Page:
It might be said that speculation; to form a theory (or hypothesis) without firm evidence, is the foundation of science.
It may equally be said that speculation; to invest with a hope of gain but with the risk of loss, is the foundation of business.
The Dreamtime is speculation, as are the stories of the Bible, Torah and Quran. Trade and agriculture are speculation. Migration, mining, commerce and interplanetary travel are all speculation.
Raising a family is speculation.
Speculation leads to discovery, enlightenment and prosperity; but also to contempt and failure.
Stories of speculation are perpetual and unbounded. This place is rich in them.
The Origins of Earth
The peaks upon which Gould bestowed the names of the great 19th Century men of science are old – even in the brain-bending time scales of geology. And yet, as old as those mountains are, the rocks from which they are formed are known to exceed the age of the mountains by at least a factor of two.
Some humans, themselves in an advanced position on the human timeline, may recall driving to Queenstown along roads of a curious pink colouration. The rocks crushed to construct those roads, and which gave the roads their distinctive colour, are believed to have been formed during the Ectasian Period, over 1200 million years ago (or, as one geologist described the period: bang in the middle of the “boring billion”). Indeed, those rocks are so old, and so inconsistent with most other rocks of continental Australia, to lead to conjecture that, in those early days of world geology, significant portions of what now forms the basis of western Tasmania was in fact linked to an area of ancient North America.
Then, 500 million years ago, the Early Cambrian tectonic plates began to agitate and to catch against each other like old and very badly shuffled playing cards, resulting in a significant mountain-building event known as the Tyennan Orogeny. This was, effectively, the geological equivalent of a multi-car crash on a busy roundabout - except the impact which caused this particular pile up occurred over a period of approximately 60 million years. Firstly, in the Early Cambrian, an oceanic plate pushed up against eastern Australia, shuffling a layer of oceanic crust over the existing Precambrian rock base. The resulting massive forces created a volcanic subduction zone, and shifted the base beds of Tasmania to the west and south.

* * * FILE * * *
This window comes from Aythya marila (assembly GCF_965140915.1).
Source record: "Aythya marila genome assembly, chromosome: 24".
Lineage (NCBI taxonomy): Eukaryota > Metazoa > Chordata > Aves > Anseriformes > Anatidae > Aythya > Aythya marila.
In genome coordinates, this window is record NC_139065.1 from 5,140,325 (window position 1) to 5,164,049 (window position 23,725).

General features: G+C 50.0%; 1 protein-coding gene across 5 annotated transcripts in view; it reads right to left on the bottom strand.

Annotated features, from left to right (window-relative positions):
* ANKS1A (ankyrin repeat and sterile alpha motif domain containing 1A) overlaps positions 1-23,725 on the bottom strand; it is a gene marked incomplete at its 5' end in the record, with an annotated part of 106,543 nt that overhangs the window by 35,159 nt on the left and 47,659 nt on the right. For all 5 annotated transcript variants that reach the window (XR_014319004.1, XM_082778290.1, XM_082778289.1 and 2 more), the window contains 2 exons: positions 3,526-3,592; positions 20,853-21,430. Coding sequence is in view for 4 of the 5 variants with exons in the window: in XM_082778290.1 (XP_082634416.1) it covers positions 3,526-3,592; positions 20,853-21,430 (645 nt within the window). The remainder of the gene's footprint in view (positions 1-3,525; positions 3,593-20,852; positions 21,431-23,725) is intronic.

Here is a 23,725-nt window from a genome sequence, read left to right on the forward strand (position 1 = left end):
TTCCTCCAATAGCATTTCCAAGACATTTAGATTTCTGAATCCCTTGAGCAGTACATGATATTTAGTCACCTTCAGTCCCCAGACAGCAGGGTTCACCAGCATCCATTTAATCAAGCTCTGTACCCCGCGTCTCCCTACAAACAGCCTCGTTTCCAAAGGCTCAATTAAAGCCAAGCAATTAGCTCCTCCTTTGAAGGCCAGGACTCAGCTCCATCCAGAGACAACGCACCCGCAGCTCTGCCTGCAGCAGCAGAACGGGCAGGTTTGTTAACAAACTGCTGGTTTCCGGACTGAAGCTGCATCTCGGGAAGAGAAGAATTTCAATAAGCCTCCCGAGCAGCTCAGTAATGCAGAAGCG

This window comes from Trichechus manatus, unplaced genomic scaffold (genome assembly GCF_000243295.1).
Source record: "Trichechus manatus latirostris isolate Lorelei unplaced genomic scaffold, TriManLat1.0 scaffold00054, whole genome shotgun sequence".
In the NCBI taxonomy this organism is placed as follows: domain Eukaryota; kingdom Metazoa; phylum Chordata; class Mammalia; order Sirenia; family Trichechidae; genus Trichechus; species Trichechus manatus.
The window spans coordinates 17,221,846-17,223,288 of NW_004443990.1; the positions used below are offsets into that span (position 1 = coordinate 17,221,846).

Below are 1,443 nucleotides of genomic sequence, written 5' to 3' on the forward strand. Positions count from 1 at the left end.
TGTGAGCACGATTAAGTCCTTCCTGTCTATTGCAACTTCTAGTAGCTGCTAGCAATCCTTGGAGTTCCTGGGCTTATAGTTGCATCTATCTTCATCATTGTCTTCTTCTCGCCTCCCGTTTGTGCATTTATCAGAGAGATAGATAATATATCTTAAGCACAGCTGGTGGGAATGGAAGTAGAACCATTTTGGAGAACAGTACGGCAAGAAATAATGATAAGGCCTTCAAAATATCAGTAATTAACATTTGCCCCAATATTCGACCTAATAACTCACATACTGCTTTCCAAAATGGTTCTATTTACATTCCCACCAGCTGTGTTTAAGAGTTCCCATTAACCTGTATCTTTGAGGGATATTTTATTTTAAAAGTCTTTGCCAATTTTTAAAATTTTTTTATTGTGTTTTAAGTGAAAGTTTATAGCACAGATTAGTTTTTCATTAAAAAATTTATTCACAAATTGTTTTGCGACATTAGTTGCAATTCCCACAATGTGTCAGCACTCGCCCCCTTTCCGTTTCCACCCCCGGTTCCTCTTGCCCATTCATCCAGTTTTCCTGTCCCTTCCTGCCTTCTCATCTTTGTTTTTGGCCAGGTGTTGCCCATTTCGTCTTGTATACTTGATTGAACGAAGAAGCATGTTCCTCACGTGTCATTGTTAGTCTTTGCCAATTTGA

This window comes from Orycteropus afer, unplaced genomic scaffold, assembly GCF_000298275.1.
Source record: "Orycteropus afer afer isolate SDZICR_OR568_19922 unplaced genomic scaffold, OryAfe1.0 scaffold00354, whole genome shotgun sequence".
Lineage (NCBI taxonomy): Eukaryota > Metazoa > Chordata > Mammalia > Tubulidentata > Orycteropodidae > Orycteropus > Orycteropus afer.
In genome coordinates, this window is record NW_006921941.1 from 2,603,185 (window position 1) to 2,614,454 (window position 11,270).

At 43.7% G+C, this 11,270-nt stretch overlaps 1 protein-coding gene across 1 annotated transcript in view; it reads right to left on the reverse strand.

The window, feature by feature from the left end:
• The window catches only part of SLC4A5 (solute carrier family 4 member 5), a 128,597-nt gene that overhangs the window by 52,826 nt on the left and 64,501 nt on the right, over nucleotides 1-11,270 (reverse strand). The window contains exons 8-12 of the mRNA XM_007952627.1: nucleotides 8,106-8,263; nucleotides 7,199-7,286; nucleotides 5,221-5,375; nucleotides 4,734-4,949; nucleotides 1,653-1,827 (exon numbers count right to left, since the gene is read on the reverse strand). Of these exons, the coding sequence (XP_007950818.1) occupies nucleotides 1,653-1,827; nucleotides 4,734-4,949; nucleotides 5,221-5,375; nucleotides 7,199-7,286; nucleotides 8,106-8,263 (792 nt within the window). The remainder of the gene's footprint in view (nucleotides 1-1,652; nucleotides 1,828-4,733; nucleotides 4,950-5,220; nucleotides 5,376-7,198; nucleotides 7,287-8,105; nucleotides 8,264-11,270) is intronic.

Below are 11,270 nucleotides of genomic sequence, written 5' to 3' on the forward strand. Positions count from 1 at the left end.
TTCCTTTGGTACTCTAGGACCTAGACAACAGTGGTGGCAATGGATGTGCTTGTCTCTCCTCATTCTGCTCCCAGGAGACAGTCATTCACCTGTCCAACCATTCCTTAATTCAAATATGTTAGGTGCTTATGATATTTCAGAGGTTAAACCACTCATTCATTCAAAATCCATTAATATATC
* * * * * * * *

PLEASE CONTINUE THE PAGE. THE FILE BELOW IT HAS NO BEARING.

Continuing tectonic plate pressure from the north resulted in a north-south compression of the oceanic base beds of the newly formed region we now know as Tasmania, and a corresponding east-west extension. The extension, or spreading, of submarine plates can result in an event which geologists call a back-arc basin. In this case, the location of the back-arc basin was below the western margin of the island we now call Tasmania. The resultant north-south trough of about several hundred kilometres, which formed along the basin, is known as the Dundas Trough.
Over time, seawater in the unconsolidated and rapidly filling volcanic basin had access to metals in the volcanic “pile” and also access to heat. The seawater in the basin sunk, engaged with the the metals, heated, and rose to the newly formed sea floor where it spewed out mostly as seafloor volcanoes, called fumaroles. In this way, the Dundas Trough filled with masses of diverse volcanic material which then became mineralised by circulating fluids. This build up of diverse mineralisation in the Dundas Trough is known by geologists as the Mount Read Volcanics.
During the Middle-Late Cambrian, ongoing plate movement associated with the Tyennan Orogeny created further uplift of the original sediments, and also the newer, mineral rich deposits from the Dundas Trough, thrusting those deposits and the pink-hued conglomerate upwards into the beginnings of the terrain which Gould much later named after the 19th Century scientists, theologians and philosophers.
The results of the Tyennan Orogeny, 60 million years’ worth of pressure, eruption, obduction, sedimentation, folding, inversion, compression, extension, erosion, and re-folding, resulted in a complex and diverse geology, and the placement along the West Coast of Tasmania of substantial deposits of minerals and ores which would later become the catalyst for great human endeavour and enterprise.